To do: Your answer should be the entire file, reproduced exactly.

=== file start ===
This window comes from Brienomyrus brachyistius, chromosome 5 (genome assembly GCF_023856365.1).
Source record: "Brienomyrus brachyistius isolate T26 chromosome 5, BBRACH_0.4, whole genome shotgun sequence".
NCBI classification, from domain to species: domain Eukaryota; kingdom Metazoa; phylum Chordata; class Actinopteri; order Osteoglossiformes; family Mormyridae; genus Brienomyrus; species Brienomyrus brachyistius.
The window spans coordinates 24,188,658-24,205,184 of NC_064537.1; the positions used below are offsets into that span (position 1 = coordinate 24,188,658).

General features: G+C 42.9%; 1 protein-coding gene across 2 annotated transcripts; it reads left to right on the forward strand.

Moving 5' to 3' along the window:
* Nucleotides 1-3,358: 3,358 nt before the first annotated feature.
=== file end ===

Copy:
This window comes from Brienomyrus brachyistius, chromosome 5 (genome assembly GCF_023856365.1).
Source record: "Brienomyrus brachyistius isolate T26 chromosome 5, BBRACH_0.4, whole genome shotgun sequence".
NCBI classification, from domain to species: domain Eukaryota; kingdom Metazoa; phylum Chordata; class Actinopteri; order Osteoglossiformes; family Mormyridae; genus Brienomyrus; species Brienomyrus brachyistius.
The window spans coordinates 24,188,658-24,205,184 of NC_064537.1; the positions used below are offsets into that span (position 1 = coordinate 24,188,658).

General features: G+C 42.9%; 1 protein-coding gene across 2 annotated transcripts; it reads left to right on the forward strand.

Moving 5' to 3' along the window:
* Nucleotides 1-3,358: 3,358 nt before the first annotated feature.